A&M dean witnesses crisis on cruise
Published: Monday, February 18, 2013
Updated: Monday, February 18, 2013 01:02
Curious on the first day, stranded by the second, and wading through floors pooled with gray water by the third, the high spirits with which passengers set out on the Carnival Cruise ship, Triumph, flowed overboard as they awaited the sight of land for days.
Kim Dooley, associate dean for academic operations for the College of Agriculture and Life Science, was among the passengers.
“This was only my second cruise,” Dooley said. “It was my husband’s birthday. We were having a blast and it was a great experience – but that changed quickly once the engine caught on fire.”
The ship departed Feb. 7 and was disabled after an engine room fire. Tug boats pulled Triumph to Mobile, Ala., docking late Feb. 14.
Dooley said it was at least a day after the engines caught fire before Carnival called the tugboats. By that time, the ship had drifted a long way and it made the voyage back home even longer.
“At first, none of us realized how bad it would be,” Dooley said. “Everything was looking pretty good, but as the time went on and ice was melting, toilets weren’t flushing — that’s when you started to see the best and the worst of people. It’s just survival mode. That’s really what it was.”
These types of incidences are rare. However, Carnival’s recent breakdown was its second in two years, according to James Petrick, professor of recreation, park and tourism science.
David Williford, junior agricultural communication and journalism major, took a trip along the Triumph in December and also faced problems onboard.
“We left on Dec. 14. We were supposed to go to Cozumel,” Williford said. “But the cycle right before ours, which came back that morning, had the speed governor messing up on it. They fixed it at the dock in Galveston, but we still got rerouted to Progresso instead of going to Cozumel.”
The most recent cruise was not fortunate to have such a minor problem. Dooley said once the power went out on the ship, she was lucky because she had a balcony room which gave her light during the day.
“People created like a tent city,” Dooley said. “People just started gathering and putting lounge chairs around the deck. You saw this community develop.”
She compared the experience to a refugee camp because people began to hoard food and water.
“There was once where three to five people had working toilets on the ship,” Dooley said. “People were so desperate, they would just go. It was sickening. You were so afraid and thinking, ‘Oh gosh, you don’t want to touch anything.’”
Dooley said her biggest concern was getting sick. Ice was melting and she worried about the food safety on the ship. The staff began serving food, but she said it wasn’t rationed well. She said some people would get lots of food, but the people at the end of the line were lucky to get much of anything.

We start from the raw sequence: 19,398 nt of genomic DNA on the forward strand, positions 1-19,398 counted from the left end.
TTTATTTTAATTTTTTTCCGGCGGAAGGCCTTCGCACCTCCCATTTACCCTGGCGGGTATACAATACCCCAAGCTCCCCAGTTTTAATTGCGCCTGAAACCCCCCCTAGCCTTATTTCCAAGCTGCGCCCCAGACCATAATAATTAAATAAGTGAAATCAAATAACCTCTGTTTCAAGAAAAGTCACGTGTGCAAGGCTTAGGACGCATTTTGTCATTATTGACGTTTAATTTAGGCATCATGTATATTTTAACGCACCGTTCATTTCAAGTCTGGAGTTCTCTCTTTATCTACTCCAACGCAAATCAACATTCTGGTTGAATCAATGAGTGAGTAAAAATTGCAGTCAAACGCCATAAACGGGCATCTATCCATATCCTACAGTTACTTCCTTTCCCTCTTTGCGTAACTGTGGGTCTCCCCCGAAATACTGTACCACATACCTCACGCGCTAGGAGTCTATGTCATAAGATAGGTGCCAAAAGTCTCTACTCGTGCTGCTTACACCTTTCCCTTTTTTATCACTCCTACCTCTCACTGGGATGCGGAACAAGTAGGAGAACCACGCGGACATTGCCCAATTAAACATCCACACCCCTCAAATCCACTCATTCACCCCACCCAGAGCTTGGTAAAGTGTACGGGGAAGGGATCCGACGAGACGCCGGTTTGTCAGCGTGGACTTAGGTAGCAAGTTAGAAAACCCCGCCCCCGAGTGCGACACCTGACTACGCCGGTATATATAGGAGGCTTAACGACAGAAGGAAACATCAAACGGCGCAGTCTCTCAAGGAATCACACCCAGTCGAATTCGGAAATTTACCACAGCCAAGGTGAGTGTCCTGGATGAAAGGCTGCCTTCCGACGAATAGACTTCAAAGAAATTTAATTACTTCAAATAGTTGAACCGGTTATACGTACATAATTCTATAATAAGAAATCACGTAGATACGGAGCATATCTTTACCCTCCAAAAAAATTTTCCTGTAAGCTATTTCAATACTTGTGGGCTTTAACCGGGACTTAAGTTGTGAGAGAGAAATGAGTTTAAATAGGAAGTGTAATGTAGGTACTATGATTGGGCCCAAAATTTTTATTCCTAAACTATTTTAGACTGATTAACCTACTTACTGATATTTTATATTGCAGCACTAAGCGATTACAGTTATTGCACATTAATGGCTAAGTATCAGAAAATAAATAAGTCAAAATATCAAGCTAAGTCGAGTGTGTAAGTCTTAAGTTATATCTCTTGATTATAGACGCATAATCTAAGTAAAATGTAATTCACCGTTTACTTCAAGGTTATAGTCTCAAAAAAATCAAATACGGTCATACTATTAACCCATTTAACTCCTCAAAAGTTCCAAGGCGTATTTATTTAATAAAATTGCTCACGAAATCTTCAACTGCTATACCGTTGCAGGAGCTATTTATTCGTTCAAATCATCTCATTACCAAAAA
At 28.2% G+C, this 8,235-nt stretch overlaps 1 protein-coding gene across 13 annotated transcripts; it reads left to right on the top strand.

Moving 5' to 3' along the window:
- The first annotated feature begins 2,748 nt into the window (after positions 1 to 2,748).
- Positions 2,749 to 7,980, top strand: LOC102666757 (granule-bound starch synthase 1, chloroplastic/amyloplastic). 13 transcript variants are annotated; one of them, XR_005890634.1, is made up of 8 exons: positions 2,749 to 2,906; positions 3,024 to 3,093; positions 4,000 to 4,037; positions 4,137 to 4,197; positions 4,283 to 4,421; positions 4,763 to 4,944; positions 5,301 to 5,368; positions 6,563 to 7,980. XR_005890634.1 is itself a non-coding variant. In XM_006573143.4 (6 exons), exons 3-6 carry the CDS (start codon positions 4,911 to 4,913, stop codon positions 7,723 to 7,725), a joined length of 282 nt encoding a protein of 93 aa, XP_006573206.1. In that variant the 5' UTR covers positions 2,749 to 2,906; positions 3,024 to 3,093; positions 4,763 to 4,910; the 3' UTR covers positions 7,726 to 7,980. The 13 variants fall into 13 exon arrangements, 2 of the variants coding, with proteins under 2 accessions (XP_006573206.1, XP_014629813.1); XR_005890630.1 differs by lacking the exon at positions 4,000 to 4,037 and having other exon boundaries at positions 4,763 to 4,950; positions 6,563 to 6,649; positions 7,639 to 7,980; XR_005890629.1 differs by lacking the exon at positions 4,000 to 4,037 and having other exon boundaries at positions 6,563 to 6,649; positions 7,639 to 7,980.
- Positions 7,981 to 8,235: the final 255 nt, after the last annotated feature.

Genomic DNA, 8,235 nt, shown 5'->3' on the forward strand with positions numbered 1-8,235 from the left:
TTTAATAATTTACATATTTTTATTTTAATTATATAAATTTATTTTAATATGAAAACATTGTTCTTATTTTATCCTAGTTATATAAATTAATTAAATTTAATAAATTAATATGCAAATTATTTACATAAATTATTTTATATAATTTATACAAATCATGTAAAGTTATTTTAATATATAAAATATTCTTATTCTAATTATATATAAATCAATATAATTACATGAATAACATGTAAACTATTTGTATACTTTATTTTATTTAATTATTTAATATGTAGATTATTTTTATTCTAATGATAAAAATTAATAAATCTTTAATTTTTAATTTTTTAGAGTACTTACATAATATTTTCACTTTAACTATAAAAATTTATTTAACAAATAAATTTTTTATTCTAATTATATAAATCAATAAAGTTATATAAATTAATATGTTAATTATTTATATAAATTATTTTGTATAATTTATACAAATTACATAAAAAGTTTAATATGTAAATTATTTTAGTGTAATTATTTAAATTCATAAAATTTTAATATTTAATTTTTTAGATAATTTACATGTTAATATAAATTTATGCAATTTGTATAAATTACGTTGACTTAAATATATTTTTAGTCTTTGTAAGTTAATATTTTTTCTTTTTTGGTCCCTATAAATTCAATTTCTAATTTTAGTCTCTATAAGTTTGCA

The day the ship arrived in Mobile, Dooley said many things had changed by the time everyone woke up.
“We kind of felt like they were trying to make it look like it wasn’t as bad as it really was,” Dooley said. “Servers were wearing gloves, handing silverware to us, whereas the other day, we were grabbing all of our own stuff.”
However, she said the last day was very orderly when it came to getting off the ship. All the security was set up ahead of time, people weren’t allowed to leave their rooms and they were filed out deck by deck.
“This has hit broad-stream news,” Petrick said. “In the past, they have been able to hide under the radar. There will be some effect of this. The image of Carnival will be tarnished in some way. Their reputation will take a hit.”
Petrick said some would think Carnival would lose revenue, but demand for their product as a first-time cruiser market is the lowest return of any cruise line. They have no established loyalty, because they are an entry-level line. Buyers tend to shop there first, and if they don’t like what they get, they will get something better next time.
Dooley said the passengers were refunded for the trip. They were also given another trip and all their tabs were covered. All of the pictures taken on the ship were free and each passenger was given $500 in cash.
“I want to again apologize to our guests and their friends and families. The situation on board was difficult and we are very sorry for what has happened,” said president and CEO of Carnival, Gerry Cahill, in a press release. “We pride ourselves on providing our guests with a great vacation experience and clearly we failed in this case."
Carnival canceled 14 voyages of the Triumph previously scheduled through April 13.
Other passengers on the ship associated with A&M were: her husband, Larry Dooley, associate professor of education and human resource development; David Kipp, choral activities director; Holly Moore, lead music accompanist for the student band; Ben Welch, assistant dean for the Center of Executive Development; and David Wier, athletic trainer for the athletic department.
“Personally, I wouldn’t go back,” Dooley said. “When you’re stranded on a cruise ship, you really are stranded.”